Helps Control Crowds at the Pool and More
Possibly inspired in part by the Livestrong bracelets, some companies have invented waterproof RFID wristbands for a variety of purposes. One that has received some attention is the 13.56 MHz RFID waterproof wristband tag by GAO RFID. Going hand-in-hand with this month’s theme of identifying, locating and tracking people, this product was made to help manage attendance in swimming pools. The tags are also used to monitor saunas and outdoor water parks. As the number of people increases for any type of water activity, so do the risk factors, so club owners may find this appealing because it could potentially help limit their liability. And with that could come lower insurance premiums.
The tag can withstand temperatures ranging from -40 degrees Celsius to 70 degrees Celsius and is resistant to vibration that might be caused when a person jumps into the water. An added bonus - clubs and parks can use it as an advertising tool because names, logos and graphics can be printed on the wristbands. Because of their sturdy design and versatility, the RFID wristbands could also be used to manage swimmers at camp and students on field trips that may involve water sports. I’m pretty sure the owner of my gym would like it so he could better manage time slots at the pool, giving families and avid lap swimmers their turn without the usual hassle.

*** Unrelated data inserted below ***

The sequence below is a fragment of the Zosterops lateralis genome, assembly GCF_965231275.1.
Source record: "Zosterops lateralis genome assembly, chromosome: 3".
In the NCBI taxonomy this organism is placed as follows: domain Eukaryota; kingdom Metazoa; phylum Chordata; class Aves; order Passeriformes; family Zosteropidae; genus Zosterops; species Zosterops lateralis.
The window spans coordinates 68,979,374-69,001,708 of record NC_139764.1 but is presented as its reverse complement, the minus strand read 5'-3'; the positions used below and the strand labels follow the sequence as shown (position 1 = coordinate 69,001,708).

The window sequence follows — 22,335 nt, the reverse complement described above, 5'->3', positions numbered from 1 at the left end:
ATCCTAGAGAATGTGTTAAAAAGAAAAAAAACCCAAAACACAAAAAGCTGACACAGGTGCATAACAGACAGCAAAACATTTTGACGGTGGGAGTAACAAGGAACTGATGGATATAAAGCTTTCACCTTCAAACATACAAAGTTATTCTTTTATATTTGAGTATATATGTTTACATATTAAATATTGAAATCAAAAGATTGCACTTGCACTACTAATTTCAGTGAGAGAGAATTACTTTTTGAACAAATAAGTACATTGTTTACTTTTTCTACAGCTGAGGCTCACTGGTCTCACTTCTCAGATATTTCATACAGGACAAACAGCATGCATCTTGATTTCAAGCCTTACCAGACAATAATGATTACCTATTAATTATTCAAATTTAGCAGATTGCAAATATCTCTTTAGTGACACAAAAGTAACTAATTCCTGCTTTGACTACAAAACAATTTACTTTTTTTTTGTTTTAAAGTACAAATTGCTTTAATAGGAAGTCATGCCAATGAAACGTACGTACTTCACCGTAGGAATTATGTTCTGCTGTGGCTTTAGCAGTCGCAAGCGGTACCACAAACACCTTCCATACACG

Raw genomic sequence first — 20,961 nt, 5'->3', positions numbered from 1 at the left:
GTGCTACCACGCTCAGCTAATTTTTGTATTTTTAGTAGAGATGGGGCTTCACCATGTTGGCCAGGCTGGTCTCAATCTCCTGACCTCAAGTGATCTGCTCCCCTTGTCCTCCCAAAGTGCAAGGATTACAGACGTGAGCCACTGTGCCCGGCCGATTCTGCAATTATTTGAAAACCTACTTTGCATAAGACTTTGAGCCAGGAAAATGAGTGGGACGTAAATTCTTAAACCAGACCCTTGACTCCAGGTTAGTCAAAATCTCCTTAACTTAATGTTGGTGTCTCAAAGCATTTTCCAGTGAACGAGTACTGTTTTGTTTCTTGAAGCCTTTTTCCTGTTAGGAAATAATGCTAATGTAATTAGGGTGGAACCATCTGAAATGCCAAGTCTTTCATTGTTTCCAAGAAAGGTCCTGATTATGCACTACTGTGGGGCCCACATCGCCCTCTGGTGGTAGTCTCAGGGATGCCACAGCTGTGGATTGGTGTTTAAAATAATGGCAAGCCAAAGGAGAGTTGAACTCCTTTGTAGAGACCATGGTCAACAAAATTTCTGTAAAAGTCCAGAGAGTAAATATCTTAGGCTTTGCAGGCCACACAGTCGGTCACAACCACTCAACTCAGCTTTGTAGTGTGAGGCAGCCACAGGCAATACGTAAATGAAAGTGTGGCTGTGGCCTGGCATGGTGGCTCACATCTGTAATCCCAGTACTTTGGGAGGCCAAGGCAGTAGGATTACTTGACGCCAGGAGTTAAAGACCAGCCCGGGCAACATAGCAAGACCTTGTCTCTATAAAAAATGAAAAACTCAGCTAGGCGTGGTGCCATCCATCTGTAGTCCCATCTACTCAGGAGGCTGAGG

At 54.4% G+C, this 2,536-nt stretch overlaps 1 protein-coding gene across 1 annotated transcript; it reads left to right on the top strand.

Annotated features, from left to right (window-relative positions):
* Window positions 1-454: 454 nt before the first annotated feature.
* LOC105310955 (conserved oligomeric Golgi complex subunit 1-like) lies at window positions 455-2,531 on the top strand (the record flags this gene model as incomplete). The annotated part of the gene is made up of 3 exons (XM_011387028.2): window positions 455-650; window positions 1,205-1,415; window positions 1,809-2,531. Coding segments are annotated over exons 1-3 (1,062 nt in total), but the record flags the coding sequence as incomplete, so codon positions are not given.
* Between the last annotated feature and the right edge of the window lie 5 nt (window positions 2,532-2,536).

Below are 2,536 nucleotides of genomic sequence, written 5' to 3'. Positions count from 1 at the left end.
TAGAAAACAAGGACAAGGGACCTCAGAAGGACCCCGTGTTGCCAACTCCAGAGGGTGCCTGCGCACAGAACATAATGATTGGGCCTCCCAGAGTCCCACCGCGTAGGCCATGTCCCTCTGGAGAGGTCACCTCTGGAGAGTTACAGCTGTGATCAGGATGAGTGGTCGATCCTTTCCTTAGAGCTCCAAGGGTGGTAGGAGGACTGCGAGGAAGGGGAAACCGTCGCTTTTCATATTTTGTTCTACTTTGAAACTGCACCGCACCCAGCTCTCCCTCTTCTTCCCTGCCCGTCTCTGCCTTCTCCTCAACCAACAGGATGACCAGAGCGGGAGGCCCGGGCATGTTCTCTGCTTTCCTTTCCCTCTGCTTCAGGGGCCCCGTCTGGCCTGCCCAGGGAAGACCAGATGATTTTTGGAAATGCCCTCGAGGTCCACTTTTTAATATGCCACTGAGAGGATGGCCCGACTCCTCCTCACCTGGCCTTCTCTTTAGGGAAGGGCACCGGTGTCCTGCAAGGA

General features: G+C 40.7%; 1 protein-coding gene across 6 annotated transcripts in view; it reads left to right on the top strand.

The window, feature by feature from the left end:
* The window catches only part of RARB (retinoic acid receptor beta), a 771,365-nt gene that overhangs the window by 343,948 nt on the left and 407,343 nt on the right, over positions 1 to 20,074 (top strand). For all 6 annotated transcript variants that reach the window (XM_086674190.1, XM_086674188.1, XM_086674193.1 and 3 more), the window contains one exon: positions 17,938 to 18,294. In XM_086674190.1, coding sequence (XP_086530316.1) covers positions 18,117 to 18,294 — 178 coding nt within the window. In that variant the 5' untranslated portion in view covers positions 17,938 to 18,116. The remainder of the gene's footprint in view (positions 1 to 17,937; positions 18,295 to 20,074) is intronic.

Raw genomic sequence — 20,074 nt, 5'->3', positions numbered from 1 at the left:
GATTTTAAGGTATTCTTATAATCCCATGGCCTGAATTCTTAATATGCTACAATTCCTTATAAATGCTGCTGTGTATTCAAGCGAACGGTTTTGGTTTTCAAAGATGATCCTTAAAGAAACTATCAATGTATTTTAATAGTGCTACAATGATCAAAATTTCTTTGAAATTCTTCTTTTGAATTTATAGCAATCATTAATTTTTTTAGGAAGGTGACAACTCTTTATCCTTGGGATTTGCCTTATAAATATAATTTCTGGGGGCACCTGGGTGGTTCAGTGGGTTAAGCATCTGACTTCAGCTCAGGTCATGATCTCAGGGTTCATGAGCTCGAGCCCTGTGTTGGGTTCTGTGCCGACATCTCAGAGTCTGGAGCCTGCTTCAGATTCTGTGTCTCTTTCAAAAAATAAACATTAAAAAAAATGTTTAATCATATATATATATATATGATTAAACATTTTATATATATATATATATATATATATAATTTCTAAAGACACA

Not sure about you, but I just got an image of “Caddy Day,” when I thought of trying to keep the number of excited pool goers to a controlled amount. The lifeguard in Caddyshack could certainly have used some RFID assistance to instill some order and safety!
Synometrix took the waterproofing a step further and combined that feature with being disposable, geared toward medical facilities. These seem like they would be perfect for monitoring newborns in the maternity ward and several other healthcare applications (more on this topic in a future post). These disposable tags also lend themselves nicely to managing access at large events, like concerts with general admission where crowd control can be an issue.
We’re in the digital age, so we shouldn’t need to have a group life guards or a ticket collectors manning turnstiles struggling to manage crowds and the safety of each individual. We’re beyond that - with the help of RFID.